The company will be demonstrating the color e-reader at the FPD International 2010 trade show in Tokyo, which is dedicated to flat panel display technology. In doing so, Hanvon will beat out Amazon’s popular Kindle e-reader, which is still stuck with a black and white E Ink display. Meanwhile, Barnes and Noble ended up relying on LCD technology for its recently announced Nook Color.
But don’t expect Hanvon’s color device to beat the iPad just yet. The New York Times reports that the colors are muted, “as if one were looking at a faded color photograph.” And like all E Ink displays, it can’t handle full motion video since the screen refreshes at a slow rate. Still, it will be able to offer killer battery life (e-reader battery life is measured in weeks) and full readability in sunlight — unlike LCD screens.
Color E Ink displays have been talked about for years, but until now they haven’t made it to consumers. Hanvon’s color display was achieved by laying a color filter over the standard black-and-white E Ink panel, so it offers the same battery life as existing e-readers. The color filter does reduce the screen’s brightness, which will likely be a worthy compromise for many consumers.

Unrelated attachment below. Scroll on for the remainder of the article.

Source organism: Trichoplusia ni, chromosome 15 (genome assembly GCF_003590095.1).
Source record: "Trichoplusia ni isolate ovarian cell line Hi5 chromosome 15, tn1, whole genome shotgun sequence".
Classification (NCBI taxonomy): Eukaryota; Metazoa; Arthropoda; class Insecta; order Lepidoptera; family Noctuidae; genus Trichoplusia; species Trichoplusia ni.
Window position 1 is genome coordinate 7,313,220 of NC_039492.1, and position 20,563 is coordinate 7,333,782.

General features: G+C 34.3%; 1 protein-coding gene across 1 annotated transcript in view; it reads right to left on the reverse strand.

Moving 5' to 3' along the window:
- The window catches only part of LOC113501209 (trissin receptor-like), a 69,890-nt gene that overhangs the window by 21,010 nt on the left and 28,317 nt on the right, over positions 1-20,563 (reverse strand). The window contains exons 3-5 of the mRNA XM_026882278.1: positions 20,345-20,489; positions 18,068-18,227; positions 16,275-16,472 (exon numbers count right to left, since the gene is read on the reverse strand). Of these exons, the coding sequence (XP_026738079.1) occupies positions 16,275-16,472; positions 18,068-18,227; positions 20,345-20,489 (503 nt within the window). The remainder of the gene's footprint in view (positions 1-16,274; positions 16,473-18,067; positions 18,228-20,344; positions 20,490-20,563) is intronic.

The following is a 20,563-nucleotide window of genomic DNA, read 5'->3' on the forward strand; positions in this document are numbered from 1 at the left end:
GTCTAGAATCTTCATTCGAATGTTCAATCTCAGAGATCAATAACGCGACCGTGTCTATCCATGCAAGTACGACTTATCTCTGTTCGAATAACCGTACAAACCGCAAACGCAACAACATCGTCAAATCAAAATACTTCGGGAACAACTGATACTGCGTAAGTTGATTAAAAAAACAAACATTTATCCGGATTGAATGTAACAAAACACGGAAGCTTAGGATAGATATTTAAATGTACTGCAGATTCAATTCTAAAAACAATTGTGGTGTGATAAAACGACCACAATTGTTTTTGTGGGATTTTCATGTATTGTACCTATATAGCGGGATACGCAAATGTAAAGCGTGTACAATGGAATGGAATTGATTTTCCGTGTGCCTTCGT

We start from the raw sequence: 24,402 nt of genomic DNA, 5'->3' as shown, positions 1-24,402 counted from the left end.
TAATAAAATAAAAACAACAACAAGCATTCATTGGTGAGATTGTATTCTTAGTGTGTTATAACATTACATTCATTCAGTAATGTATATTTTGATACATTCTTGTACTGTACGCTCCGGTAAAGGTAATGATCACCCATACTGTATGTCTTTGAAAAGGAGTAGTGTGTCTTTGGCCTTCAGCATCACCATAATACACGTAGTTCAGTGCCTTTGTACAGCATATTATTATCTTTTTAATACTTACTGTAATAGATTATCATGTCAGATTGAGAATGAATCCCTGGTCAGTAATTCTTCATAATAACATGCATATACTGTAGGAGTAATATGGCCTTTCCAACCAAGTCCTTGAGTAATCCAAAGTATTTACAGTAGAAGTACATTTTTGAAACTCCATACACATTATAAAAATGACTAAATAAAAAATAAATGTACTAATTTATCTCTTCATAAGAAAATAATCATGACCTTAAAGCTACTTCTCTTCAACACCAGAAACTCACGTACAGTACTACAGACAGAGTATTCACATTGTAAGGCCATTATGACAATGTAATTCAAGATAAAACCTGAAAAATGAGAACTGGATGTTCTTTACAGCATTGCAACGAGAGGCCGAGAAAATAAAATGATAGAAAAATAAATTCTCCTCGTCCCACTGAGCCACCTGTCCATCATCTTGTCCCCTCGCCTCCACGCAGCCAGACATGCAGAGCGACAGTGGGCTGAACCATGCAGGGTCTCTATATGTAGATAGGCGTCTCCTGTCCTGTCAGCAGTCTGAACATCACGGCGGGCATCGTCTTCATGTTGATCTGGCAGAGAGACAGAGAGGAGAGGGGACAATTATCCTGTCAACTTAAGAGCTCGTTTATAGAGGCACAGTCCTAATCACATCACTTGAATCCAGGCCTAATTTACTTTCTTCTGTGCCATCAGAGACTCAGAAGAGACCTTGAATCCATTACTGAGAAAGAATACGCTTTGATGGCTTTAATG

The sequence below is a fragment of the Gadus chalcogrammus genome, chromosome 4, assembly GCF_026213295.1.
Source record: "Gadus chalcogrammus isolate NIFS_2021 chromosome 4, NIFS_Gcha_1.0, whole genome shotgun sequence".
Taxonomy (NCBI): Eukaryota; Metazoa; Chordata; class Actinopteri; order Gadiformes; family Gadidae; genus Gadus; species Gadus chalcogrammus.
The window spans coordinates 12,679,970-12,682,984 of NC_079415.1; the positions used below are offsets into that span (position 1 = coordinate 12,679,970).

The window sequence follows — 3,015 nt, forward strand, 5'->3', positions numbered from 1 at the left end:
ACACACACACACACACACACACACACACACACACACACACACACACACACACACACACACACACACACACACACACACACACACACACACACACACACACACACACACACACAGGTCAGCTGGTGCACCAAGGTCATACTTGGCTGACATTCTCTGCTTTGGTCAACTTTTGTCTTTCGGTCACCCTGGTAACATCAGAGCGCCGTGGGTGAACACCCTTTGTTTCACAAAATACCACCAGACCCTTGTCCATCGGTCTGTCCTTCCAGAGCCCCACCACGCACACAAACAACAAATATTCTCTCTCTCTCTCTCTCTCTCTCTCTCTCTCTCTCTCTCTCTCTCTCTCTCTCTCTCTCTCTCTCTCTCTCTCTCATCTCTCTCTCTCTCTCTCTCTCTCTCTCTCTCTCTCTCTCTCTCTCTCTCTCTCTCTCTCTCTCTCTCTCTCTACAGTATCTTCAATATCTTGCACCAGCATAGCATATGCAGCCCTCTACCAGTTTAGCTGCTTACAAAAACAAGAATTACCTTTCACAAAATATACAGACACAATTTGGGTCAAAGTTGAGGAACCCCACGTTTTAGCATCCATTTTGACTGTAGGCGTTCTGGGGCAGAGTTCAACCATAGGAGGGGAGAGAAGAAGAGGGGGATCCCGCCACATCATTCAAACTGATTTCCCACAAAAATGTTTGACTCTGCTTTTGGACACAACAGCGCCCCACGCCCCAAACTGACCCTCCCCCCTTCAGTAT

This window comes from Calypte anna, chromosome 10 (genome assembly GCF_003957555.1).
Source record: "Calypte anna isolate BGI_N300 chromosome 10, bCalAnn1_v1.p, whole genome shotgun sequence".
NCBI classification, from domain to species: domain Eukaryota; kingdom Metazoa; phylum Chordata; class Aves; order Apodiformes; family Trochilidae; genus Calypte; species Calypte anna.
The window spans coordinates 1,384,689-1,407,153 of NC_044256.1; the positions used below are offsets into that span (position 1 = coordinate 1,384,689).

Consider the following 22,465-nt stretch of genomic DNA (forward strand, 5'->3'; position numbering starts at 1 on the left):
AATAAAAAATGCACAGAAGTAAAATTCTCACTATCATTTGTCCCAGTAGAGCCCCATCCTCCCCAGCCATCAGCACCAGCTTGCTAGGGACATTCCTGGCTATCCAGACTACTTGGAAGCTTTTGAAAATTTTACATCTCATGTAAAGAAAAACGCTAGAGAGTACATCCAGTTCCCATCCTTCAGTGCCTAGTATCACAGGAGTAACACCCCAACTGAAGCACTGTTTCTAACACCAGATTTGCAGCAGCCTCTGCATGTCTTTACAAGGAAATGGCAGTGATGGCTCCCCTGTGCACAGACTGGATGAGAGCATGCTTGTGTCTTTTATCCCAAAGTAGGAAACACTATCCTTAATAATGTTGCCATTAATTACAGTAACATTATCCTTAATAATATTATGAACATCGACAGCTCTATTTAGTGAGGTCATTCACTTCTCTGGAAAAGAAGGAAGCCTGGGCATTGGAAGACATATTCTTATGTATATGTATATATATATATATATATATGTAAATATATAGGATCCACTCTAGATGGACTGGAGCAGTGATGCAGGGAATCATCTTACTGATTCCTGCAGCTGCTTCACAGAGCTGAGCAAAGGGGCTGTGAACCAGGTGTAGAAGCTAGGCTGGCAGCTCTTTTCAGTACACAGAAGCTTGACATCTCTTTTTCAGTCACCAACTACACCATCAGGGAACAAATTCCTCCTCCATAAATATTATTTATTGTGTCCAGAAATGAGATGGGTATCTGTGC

Both Amazon and Sony are apparently waiting for color E Ink displays to mature before they jump on the technology. “There’s no question that color is extremely logical. But it has to be vibrant color. We’re not willing to give up the true black-and-white reading experience,” Sony e-reader president Steve Haber said to the NYT.
Hanvon plans to release its first color E Ink reader — which features a 9.68-inch display — in China this March for around $440. The company says it may bring the device to the US — it already sells its products through the web and Fry’s Electronics stores.
At this point, Amazon must be feeling the pressure. The company’s $139 third-generation Kindle has been selling like crazy, but now that it’s facing color competition from China, it will likely need to step up its color plans for the Kindle.
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